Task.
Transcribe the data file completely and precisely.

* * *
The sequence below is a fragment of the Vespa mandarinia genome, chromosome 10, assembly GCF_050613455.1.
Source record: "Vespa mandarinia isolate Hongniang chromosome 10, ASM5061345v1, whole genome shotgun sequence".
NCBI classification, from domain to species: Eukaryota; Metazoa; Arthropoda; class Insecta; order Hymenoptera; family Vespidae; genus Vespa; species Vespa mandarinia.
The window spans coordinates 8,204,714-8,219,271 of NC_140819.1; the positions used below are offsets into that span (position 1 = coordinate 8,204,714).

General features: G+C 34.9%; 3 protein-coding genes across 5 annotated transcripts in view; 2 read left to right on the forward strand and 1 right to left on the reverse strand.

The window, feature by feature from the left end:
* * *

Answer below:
The sequence below is a fragment of the Vespa mandarinia genome, chromosome 10, assembly GCF_050613455.1.
Source record: "Vespa mandarinia isolate Hongniang chromosome 10, ASM5061345v1, whole genome shotgun sequence".
NCBI classification, from domain to species: Eukaryota; Metazoa; Arthropoda; class Insecta; order Hymenoptera; family Vespidae; genus Vespa; species Vespa mandarinia.
The window spans coordinates 8,204,714-8,219,271 of NC_140819.1; the positions used below are offsets into that span (position 1 = coordinate 8,204,714).

General features: G+C 34.9%; 3 protein-coding genes across 5 annotated transcripts in view; 2 read left to right on the forward strand and 1 right to left on the reverse strand.

The window, feature by feature from the left end: